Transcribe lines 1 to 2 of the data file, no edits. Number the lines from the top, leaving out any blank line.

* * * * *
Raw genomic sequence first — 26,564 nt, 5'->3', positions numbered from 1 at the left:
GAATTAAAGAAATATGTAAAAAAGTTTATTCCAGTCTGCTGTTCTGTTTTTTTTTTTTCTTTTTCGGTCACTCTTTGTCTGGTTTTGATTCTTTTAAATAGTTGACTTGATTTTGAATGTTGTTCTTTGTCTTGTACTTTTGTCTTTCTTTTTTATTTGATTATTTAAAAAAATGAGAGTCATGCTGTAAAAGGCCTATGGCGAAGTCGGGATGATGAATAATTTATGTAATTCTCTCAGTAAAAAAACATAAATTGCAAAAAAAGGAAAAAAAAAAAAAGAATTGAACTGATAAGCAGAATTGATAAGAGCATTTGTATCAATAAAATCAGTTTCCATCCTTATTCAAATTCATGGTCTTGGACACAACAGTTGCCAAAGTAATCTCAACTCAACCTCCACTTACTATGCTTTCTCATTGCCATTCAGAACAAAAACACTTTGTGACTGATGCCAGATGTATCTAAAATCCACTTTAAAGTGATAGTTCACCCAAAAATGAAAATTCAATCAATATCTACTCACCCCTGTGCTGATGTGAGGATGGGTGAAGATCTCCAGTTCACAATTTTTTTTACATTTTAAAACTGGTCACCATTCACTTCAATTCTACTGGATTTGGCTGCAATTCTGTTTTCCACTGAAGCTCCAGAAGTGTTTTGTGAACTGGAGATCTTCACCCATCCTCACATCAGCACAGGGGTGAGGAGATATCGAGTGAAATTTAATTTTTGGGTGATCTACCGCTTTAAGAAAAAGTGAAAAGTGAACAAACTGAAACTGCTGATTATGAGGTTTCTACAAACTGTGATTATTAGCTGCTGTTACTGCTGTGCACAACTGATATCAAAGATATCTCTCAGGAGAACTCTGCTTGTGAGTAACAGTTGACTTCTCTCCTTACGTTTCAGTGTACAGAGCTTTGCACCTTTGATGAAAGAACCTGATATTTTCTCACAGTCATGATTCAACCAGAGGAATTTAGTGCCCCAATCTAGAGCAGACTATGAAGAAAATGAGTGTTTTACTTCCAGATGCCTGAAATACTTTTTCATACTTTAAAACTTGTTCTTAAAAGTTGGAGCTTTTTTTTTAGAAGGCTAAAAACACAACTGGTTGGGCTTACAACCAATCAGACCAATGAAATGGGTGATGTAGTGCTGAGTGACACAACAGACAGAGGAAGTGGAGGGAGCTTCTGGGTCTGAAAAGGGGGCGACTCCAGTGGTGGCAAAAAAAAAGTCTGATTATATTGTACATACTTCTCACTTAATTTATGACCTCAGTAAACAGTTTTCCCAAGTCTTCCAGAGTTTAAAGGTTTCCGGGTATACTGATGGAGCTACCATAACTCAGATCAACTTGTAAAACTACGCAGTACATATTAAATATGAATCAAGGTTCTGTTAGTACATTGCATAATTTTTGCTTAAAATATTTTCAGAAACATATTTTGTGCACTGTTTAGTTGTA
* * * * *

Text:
Raw genomic sequence first — 26,564 nt, 5'->3', positions numbered from 1 at the left:
GAATTAAAGAAATATGTAAAAAAGTTTATTCCAGTCTGCTGTTCTGTTTTTTTTTTTTCTTTTTCGGTCACTCTTTGTCTGGTTTTGATTCTTTTAAATAGTTGACTTGATTTTGAATGTTGTTCTTTGTCTTGTACTTTTGTCTTTCTTTTTTATTTGATTATTTAAAAAAATGAGAGTCATGCTGTAAAAGGCCTATGGCGAAGTCGGGATGATGAATAATTTATGTAATTCTCTCAGTAAAAAAACATAAATTGCAAAAAAAGGAAAAAAAAAAAAAGAATTGAACTGATAAGCAGAATTGATAAGAGCATTTGTATCAATAAAATCAGTTTCCATCCTTATTCAAATTCATGGTCTTGGACACAACAGTTGCCAAAGTAATCTCAACTCAACCTCCACTTACTATGCTTTCTCATTGCCATTCAGAACAAAAACACTTTGTGACTGATGCCAGATGTATCTAAAATCCACTTTAAAGTGATAGTTCACCCAAAAATGAAAATTCAATCAATATCTACTCACCCCTGTGCTGATGTGAGGATGGGTGAAGATCTCCAGTTCACAATTTTTTTTACATTTTAAAACTGGTCACCATTCACTTCAATTCTACTGGATTTGGCTGCAATTCTGTTTTCCACTGAAGCTCCAGAAGTGTTTTGTGAACTGGAGATCTTCACCCATCCTCACATCAGCACAGGGGTGAGGAGATATCGAGTGAAATTTAATTTTTGGGTGATCTACCGCTTTAAGAAAAAGTGAAAAGTGAACAAACTGAAACTGCTGATTATGAGGTTTCTACAAACTGTGATTATTAGCTGCTGTTACTGCTGTGCACAACTGATATCAAAGATATCTCTCAGGAGAACTCTGCTTGTGAGTAACAGTTGACTTCTCTCCTTACGTTTCAGTGTACAGAGCTTTGCACCTTTGATGAAAGAACCTGATATTTTCTCACAGTCATGATTCAACCAGAGGAATTTAGTGCCCCAATCTAGAGCAGACTATGAAGAAAATGAGTGTTTTACTTCCAGATGCCTGAAATACTTTTTCATACTTTAAAACTTGTTCTTAAAAGTTGGAGCTTTTTTTTTAGAAGGCTAAAAACACAACTGGTTGGGCTTACAACCAATCAGACCAATGAAATGGGTGATGTAGTGCTGAGTGACACAACAGACAGAGGAAGTGGAGGGAGCTTCTGGGTCTGAAAAGGGGGCGACTCCAGTGGTGGCAAAAAAAAAGTCTGATTATATTGTACATACTTCTCACTTAATTTATGACCTCAGTAAACAGTTTTCCCAAGTCTTCCAGAGTTTAAAGGTTTCCGGGTATACTGATGGAGCTACCATAACTCAGATCAACTTGTAAAACTACGCAGTACATATTAAATATGAATCAAGGTTCTGTTAGTACATTGCATAATTTTTGCTTAAAATATTTTCAGAAACATATTTTGTGCACTGTTTAGTTGTA